A bad apple a day won’t keep the doctor away

October 28, 2016

Although it may seem like fall could be actually be called pumpkin spice season, this time of year is also known for apple harvest and when apple cider pops up in grocery stores and farmers markets.

While delicious, both apples and unpasteurized apple cider can cause food safety concerns if not processed correctly. For example, apples have previously been liked to Listeria contamination, and unpasteurized cider to bacteria including Cryptosporidium, Salmonella, E. coli and Listeria monocytogenes.

Listeria is a bacteria found throughout the environment—in soil, water and in some animals. It causes listeriosis, a serious infection marked by nausea, diarrhea, fever and muscle aches that primarily affects older adults, pregnant women, newborns and those with weakened immune systems. For apple processers and packers there are several tips a facility should follow in their environmental monitoring program to help ensure the product is safe. These include:

  • Breaking you production runs into lots.
    A lot is a code given to finished products that represents a time factor (e.g., day shift). Separating production into lots allows processors to trace the product back through their system and forward through the chain. Using smaller lot sizes can help to minimize the economic impact of recalls because they can be more easily segregated.

  • Focus on sanitation.
    By implementing a rigorous sanitation verification program, processors can more easily control any Listeria found in the environment. Surfaces that come in contact with food should especially be cleaned regularly to avoid contamination.

  • Test for cleanliness.
    Using a sanitation verification system that measures the amount adenosine triphosphate (ATP) on the surface will give processors a more reliable result that they can record and track over time. ATP is an enzyme that is present in all living cells, and monitoring systems detect the amount of organic matter that remains after cleaning an environmental surface or piece of equipment.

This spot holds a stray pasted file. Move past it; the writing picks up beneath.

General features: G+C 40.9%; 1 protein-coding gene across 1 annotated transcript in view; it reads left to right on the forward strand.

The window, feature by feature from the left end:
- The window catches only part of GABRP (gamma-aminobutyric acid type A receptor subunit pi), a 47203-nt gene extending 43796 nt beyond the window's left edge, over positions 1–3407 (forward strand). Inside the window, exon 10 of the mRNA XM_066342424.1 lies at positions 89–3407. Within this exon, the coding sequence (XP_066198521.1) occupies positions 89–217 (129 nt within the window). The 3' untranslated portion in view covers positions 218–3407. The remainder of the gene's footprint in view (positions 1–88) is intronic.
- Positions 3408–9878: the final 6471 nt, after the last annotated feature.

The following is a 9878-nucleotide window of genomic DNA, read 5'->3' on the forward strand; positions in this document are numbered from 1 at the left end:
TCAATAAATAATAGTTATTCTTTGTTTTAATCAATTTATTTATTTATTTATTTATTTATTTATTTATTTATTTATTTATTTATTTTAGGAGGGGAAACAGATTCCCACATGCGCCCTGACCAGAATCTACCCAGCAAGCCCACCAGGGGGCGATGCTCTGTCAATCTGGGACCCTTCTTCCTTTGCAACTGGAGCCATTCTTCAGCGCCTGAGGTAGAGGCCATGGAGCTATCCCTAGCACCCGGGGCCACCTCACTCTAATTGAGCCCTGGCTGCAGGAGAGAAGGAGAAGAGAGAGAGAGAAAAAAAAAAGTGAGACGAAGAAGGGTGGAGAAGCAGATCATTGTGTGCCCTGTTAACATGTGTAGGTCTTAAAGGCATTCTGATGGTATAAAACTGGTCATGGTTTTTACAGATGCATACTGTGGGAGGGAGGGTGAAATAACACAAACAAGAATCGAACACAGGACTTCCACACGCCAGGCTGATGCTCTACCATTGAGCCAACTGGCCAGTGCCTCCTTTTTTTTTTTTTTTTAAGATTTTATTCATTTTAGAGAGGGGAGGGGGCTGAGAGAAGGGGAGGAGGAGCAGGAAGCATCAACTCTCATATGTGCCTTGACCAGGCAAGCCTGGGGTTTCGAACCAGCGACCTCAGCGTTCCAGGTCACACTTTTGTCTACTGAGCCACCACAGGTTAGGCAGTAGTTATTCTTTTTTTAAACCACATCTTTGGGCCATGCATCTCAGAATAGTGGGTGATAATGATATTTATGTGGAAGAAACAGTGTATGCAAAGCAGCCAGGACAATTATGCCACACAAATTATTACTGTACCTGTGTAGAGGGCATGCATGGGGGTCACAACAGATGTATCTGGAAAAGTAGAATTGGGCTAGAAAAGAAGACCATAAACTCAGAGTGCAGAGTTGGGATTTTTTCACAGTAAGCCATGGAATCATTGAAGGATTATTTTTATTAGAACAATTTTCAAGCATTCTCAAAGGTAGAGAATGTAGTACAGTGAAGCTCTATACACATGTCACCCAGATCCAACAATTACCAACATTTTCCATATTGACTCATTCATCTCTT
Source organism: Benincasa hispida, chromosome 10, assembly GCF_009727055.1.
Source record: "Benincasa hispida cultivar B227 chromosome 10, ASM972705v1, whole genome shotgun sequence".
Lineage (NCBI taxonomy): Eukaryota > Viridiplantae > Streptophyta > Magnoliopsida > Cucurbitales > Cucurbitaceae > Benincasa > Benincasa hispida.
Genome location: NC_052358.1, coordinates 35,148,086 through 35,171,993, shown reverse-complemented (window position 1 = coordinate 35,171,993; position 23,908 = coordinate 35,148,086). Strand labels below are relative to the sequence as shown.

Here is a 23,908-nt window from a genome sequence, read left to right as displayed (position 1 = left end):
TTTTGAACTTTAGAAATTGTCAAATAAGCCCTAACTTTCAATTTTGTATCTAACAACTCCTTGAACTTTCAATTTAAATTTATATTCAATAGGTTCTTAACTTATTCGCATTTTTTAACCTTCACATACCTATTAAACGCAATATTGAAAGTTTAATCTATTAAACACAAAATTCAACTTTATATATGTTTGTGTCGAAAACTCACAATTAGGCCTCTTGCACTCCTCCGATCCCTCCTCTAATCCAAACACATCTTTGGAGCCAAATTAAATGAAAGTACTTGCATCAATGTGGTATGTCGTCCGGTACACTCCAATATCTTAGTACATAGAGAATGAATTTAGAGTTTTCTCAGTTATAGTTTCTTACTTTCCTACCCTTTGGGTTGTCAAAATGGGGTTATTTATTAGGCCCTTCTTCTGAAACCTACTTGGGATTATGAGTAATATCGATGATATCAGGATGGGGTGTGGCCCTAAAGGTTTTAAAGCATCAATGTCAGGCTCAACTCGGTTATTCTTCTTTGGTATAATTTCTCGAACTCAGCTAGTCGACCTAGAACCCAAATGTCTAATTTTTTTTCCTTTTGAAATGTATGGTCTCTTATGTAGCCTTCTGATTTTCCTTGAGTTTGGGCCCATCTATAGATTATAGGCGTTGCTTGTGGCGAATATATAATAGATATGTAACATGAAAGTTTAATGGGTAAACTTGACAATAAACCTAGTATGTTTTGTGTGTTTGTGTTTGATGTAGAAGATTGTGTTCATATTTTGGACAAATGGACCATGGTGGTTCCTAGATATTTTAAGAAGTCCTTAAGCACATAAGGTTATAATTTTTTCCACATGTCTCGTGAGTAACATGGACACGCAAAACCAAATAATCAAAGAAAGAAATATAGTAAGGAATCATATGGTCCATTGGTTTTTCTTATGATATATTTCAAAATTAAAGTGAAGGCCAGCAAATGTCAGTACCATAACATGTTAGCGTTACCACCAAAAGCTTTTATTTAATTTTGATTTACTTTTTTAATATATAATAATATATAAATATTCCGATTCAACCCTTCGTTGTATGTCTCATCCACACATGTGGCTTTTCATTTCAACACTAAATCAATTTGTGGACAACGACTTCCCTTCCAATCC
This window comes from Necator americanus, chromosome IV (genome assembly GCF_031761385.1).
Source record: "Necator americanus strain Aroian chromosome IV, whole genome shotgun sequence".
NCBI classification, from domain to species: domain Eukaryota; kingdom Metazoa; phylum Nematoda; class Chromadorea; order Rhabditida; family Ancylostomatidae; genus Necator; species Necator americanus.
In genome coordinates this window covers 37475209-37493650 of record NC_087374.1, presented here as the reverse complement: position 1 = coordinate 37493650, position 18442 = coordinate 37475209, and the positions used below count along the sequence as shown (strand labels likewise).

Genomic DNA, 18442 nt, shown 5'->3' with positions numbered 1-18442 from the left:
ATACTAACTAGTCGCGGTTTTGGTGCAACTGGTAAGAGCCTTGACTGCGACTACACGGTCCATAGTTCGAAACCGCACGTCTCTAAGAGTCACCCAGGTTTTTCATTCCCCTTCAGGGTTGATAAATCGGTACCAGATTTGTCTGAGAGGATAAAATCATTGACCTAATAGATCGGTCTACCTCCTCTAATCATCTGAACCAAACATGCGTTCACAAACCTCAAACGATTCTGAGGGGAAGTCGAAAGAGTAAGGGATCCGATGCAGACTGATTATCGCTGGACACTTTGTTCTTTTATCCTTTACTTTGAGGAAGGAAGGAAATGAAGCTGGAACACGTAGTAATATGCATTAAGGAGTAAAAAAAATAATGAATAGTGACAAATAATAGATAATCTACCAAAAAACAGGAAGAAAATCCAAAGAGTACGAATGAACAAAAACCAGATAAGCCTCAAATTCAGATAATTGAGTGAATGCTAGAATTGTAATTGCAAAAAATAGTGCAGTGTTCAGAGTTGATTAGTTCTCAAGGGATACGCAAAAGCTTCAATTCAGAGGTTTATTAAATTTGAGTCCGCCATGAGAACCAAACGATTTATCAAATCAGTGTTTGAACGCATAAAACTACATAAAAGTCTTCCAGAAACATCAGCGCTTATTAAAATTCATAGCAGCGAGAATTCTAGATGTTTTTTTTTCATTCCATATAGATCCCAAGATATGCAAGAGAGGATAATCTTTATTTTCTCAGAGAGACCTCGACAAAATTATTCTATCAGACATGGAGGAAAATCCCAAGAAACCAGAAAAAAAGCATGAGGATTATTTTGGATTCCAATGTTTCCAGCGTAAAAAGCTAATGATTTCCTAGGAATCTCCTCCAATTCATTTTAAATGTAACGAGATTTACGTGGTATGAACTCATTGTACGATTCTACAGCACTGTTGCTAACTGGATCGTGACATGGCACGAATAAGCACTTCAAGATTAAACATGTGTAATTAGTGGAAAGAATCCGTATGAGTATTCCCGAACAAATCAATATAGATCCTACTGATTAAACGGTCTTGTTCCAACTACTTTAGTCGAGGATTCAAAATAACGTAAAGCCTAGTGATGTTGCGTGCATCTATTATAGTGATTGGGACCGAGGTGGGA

• Test for pathogens such as Listeria spp.
    Processors can guard against a Listeria outbreak by completing microbial testing on a regular basis.

  • Document results.
    Each facility should have a record-keeping system in place to document all action taken to guard against an outbreak. The records should contain information pertaining to each lot, in addition to general information, such as sanitation and pathogen testing schedules.

By following these steps and implementing a sound environmental monitoring program, apple packers and processors will send a message to regulators, retailers and consumers that they are serious about producing a high-quality product and protecting the public’s health.

On the consumer side, the FDA recommends washing fruits like apples under running water just before eating, cutting, or cooking. The FDA does not recommend the use of soap, detergent, or commercial produce washes. If your main concern is apple cider, however, the most important step you can take to ensure your safety is to check the label, which will tell you if the product has been pasteurized.

“You can’t tell if cider is contaminated just by looking at it,” Iowa’s State Medical Director Patricia Quinlisk said in a recent article. “In fact, there is no difference in smell or taste. The key to preventing illness associated with apple cider is purchasing product that has been pasteurized, or by heating unpasteurized apple cider to at least 170 degrees Fahrenheit.”

Keep in mind, however, the FDA doesn’t require warning labels on juice or cider that is fresh-squeezed and sold by the glass at apple orchards, roadside stands or farmers markets.

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For more information on environmental monitoring and how Neogen can assist the apple industry, click here.

Category: Food Safety